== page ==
When the 5.5 million member Evangelical Lutheran Church in America voted to lift its ban on gay clergy at its late August convention, many observers were reminded of the controversy surrounding the 2003 decision of the Episcopal Church to consecrate a homosexual bishop and the ensuing split this caused between the global Anglican communion and the American denomination.
Because of the more autonomous nature of Lutheran churches, the recent decision is less likely to cause a crisis in global Lutheranism than was the case with the Anglicans. Yet the new stance of the ELCA along with that of other Lutheran bodies in Europe supporting gay rights in the church is increasingly clashing with the traditional positions of Lutheran churches in Africa, Latin America and Asia.
The ELCA decision concluded a long struggle in the denomination over the contentious issue. The delegates voted by 559-451 to approve a measure allowing “publicly accountable, lifelong, monogamous, same-gender relationships” to serve as official ministers. Another measure was also passed to find ways to support gays and their relationships in ELCA congregations.
Presiding Bishop Mark Hanson and the documents themselves stress that no congregation, clergy or members are required to accept gay clergy. A clause was added to the passed measure to find a way to give space in the denomination to those opposing the measure, though it was not specified what this may mean.
Although Hanson has repeatedly called for unity and continued dialogue in the church, it is obvious that there will be congregations and individual members leaving the ELCA over the decision. Right after the measure past, several clergy and members announced their decision to leave the body. In the week after the event, churches have declared themselves to be out of communion with the denomination. Ethnic congregations—mostly black, Hispanic and Asian—were strong in their opposition to this change and several observers have predicted that they may be among the first to leave.
A September meeting organized by one of the main opponents to the measure, LutheranCORE, will draw many of the dissenters to deliberate about their next course of action. One proposal is to create a non-geographical synod (or diocese) for traditionalist churches. Since such an arrangement will require a vote by the denomination, this may prove difficult to achieve. Departing congregations may join one of the newly created conservative bodies, such as Lutheran Congregations in Mission for Christ. There may not be the protracted battles over property as in the Episcopal Church, since the ELCA allows departing congregations to leave with their buildings if they can get a two-third vote from their members to do so. However, in polarized congregations, dissenters may face legal and denominational battles.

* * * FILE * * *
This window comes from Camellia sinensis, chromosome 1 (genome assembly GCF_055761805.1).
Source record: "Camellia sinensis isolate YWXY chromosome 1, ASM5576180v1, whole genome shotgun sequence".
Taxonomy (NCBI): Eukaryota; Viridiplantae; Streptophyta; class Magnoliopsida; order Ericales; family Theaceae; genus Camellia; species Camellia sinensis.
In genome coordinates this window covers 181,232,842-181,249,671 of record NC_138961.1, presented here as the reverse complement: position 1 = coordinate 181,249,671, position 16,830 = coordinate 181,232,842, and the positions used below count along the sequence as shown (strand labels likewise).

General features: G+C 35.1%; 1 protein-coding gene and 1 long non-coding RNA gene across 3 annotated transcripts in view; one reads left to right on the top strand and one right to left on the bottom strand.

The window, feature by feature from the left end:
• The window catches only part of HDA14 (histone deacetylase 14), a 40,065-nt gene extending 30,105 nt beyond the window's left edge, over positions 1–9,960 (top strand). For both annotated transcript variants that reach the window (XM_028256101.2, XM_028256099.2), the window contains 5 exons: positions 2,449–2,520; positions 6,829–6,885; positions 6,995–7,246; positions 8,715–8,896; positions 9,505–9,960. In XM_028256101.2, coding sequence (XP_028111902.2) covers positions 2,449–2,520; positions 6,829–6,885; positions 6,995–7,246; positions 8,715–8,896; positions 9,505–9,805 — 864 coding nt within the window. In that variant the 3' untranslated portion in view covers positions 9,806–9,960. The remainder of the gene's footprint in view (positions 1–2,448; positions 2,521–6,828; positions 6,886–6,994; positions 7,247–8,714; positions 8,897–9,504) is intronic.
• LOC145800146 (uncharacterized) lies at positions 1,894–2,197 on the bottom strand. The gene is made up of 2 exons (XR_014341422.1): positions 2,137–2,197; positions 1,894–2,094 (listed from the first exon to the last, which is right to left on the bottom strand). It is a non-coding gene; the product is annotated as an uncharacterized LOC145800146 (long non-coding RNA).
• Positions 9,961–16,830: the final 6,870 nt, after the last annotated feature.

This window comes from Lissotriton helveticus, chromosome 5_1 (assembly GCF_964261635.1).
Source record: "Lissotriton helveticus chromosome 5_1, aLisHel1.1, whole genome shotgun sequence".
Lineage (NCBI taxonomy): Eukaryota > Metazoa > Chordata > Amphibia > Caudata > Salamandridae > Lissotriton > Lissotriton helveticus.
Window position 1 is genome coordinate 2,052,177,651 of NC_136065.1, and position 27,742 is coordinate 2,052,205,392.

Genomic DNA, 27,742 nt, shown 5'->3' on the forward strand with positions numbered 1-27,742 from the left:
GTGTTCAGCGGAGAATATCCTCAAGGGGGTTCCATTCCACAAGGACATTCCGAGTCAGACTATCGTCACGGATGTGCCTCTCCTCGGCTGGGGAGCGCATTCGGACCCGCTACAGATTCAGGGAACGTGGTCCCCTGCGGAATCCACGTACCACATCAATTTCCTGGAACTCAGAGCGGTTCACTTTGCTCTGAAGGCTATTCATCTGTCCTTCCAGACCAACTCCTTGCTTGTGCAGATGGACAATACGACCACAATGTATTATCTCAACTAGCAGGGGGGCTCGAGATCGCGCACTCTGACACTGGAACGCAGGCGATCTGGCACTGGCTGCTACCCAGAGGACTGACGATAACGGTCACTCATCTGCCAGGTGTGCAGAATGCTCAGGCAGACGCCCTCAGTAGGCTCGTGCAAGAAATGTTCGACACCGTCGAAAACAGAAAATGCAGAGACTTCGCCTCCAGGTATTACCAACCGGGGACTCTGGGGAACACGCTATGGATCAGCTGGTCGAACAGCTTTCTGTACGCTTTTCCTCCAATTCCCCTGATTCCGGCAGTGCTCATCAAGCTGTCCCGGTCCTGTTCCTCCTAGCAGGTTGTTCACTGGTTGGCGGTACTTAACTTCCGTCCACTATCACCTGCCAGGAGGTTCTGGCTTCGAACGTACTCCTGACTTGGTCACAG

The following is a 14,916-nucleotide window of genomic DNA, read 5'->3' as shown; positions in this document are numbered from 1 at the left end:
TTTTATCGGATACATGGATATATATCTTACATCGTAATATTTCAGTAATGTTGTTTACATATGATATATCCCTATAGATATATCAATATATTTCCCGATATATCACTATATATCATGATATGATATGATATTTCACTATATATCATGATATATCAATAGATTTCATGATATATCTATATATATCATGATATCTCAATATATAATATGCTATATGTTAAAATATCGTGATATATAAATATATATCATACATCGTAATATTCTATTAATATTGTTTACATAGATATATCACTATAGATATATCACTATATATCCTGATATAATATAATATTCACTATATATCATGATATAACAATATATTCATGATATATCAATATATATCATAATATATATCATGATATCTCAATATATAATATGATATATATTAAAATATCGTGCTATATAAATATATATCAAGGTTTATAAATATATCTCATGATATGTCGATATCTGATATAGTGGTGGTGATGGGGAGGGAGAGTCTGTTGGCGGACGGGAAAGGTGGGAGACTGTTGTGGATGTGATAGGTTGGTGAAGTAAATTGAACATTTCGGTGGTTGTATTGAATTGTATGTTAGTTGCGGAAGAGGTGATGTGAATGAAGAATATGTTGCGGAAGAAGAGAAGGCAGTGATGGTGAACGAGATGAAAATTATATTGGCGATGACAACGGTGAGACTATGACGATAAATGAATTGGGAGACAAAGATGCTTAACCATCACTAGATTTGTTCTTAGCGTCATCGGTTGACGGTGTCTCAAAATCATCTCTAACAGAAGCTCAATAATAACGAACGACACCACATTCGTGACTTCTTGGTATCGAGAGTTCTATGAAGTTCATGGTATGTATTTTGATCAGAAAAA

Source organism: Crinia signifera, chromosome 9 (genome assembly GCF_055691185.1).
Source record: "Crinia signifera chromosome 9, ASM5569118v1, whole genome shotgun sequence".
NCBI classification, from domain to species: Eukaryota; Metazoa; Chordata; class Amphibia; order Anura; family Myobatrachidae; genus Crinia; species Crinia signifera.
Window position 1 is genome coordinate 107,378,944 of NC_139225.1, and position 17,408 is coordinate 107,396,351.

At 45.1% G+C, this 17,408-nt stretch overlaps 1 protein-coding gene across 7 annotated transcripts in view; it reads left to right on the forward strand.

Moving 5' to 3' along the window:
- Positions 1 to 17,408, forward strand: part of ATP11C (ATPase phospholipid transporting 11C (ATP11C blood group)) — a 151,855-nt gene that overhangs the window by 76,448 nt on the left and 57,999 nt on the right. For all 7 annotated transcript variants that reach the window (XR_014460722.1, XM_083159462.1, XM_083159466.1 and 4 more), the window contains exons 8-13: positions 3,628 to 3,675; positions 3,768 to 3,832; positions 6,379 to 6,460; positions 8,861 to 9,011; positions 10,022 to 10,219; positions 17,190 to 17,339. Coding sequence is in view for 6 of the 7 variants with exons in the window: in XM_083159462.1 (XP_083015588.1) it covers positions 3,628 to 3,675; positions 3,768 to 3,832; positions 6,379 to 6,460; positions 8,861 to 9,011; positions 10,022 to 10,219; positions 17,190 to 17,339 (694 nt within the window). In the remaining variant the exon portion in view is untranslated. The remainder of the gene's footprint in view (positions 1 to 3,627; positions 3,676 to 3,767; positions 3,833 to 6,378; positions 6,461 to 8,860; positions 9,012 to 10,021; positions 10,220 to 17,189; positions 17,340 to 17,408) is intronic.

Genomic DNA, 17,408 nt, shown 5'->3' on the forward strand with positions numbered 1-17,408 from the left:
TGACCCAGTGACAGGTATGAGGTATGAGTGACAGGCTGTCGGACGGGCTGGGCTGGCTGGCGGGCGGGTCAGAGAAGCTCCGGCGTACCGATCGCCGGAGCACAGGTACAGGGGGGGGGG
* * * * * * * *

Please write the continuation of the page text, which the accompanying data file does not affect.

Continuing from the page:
The national and international repercussions of the ELCA decision will also likely unfold in the months ahead. Because of the moderate reputation of the ELCA among mainline Protestant churches, the recent decision may push other liberal denominations, such as the United Methodist Church and the Presbyterian Church (USA) (which have narrowly defeated gay rights measures of their own) to press further on such issues. There is some speculation that the church’s involvement with dialogues and other forms of cooperation with Roman Catholics and Eastern Orthodox may be affected by the decision.
Since Hanson is also president of the Lutheran World Federation, based in Geneva, his church’s decision will have added significance and controversy. In the weeks leading up to the ELCA’s decision, several LWF member bodies from Eastern Europe, Africa and Asia wrote pleading with the American church not to take such a position.
In a recent letter, the Rev. Elisha Buberwa, bishop of the North-Western Diocese of the Evangelical Lutheran Church in Tanzania, said, “If the Churchwide Assembly votes in favor of, say, permitting pastors to bless same-sex unions and permitting bishops to ordain theologians who are actively homosexual in the practice; you can be sure, this is going to impact negatively on our (ELCA and ELCT) relationship.”
The ELCA joins other Lutheran churches in Europe that ordain gays and bless homosexual unions, such as the Church of Sweden and the Church of Denmark. A lesbian was recently elected as the bishop of Stockholm in the Church of Sweden.
Such liberal changes (including ordination of women) in these churches have led traditionalists to establish ties with conservative Lutherans in the global South. For instance, in 2003, Kenya’s senior Lutheran Bishop Walther Obare agreed to oversee a non-geographical diocese of dissenting traditionalists in the Church of Sweden, though he was expelled from the Lutheran World Federation for such an action.
Richard Cimino is the founder and editor of Religion Watch, a newsletter monitoring trends in contemporary religion. Since January 2008, Religion Watch is published by Religioscope Institute. Website: www.religionwatch.com.